Security questions raised by CIA leak
10 March 2017 - 11:11 by Mike Price
More evidence that privacy is a thing of the past has emerged this week after WikiLeaks published documents which allege that US intelligence organisation, the CIA, has access to extensive hacking tools, according to BBC News.
Products from companies including Apple, Samsung, Microsoft and Google are all implicated as being vulnerable to exploitation as a result, meaning consumers may be exposed by everything from smartphones to web-ready TV sets.
The main aim of the hacking techniques that are reportedly available to CIA operatives is to allow them to access the audio and video feeds provided by built-in cameras and microphones found on gadgets of all shapes and sizes. But compromises of any kind imply that vulnerabilities are more widespread and could impact other areas.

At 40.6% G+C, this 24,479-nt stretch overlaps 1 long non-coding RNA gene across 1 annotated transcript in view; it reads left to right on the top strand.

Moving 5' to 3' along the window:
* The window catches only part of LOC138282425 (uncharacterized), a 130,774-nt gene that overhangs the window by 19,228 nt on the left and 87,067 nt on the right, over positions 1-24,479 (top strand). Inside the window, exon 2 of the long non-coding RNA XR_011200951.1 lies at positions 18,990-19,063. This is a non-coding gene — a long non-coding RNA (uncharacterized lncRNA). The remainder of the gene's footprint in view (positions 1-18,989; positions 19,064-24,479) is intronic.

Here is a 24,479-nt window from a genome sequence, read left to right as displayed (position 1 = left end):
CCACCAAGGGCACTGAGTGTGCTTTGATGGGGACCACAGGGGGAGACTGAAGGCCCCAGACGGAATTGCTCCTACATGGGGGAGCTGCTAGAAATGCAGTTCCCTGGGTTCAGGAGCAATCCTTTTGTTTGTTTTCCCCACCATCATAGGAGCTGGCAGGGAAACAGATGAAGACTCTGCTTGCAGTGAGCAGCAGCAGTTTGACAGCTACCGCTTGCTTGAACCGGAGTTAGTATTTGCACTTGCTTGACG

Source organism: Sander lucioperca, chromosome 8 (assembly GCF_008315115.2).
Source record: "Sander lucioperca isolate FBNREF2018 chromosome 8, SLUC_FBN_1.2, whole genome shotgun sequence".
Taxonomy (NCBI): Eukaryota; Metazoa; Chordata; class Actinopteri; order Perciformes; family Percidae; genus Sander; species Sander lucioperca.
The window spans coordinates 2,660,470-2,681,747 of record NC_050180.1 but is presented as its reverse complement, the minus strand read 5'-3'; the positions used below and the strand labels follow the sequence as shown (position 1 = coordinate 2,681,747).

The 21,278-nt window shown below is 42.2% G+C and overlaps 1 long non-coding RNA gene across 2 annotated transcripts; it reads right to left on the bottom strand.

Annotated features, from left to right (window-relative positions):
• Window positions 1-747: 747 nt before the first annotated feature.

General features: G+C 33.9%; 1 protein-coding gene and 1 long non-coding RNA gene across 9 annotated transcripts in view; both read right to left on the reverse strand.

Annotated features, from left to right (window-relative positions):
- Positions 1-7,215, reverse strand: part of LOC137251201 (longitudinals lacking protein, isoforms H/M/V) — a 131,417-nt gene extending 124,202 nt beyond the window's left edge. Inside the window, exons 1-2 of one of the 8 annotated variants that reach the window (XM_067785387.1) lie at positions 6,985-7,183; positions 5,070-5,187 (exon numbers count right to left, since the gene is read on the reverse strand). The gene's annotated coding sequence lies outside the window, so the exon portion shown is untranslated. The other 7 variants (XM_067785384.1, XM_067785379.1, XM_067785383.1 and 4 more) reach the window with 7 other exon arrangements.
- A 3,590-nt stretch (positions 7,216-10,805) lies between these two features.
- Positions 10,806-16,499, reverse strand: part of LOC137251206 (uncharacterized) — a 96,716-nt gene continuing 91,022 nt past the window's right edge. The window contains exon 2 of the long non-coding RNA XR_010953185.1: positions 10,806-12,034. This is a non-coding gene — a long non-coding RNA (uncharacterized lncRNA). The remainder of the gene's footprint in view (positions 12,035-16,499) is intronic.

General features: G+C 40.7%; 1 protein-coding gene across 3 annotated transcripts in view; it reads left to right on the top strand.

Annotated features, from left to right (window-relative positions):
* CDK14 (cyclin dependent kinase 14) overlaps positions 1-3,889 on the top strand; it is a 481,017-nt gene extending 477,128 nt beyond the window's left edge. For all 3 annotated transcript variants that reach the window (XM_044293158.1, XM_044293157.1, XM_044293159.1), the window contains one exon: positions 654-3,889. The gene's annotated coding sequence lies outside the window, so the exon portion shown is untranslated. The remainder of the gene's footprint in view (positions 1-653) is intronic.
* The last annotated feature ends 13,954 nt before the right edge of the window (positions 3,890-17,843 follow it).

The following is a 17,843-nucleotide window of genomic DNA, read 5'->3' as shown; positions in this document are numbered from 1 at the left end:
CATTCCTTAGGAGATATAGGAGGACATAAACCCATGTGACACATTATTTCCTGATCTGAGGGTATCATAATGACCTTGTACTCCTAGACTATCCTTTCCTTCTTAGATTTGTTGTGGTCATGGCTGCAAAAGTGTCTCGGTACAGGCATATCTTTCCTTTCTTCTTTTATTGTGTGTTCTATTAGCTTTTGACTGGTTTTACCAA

The news that most modern mobiles, including the iPhone, could be remotely accessed and exploited by third parties is problematic because of how widely this type of device is used. From social media and messaging to safe shopping online and beyond, almost three quarters of Brits own a smartphone.
In a statement issued by Apple following the leak, the iPhone maker argued that all of the vulnerabilities identified in the documents had been patched in software updates it had rolled out in the past.
It recommended that users should always install the latest version of their software to avoid being susceptible to security flaws. And for anyone who wants to use their mobile to carry out shopping online this is certainly excellent advice.
Other major organisations implicated in the leak have said that they are running investigations into the claims to see if there are as yet un-patched security issues that need to be addressed. It's thought further revelations may be on the way as WikiLeaks has said that it still has many more CIA documents to publish.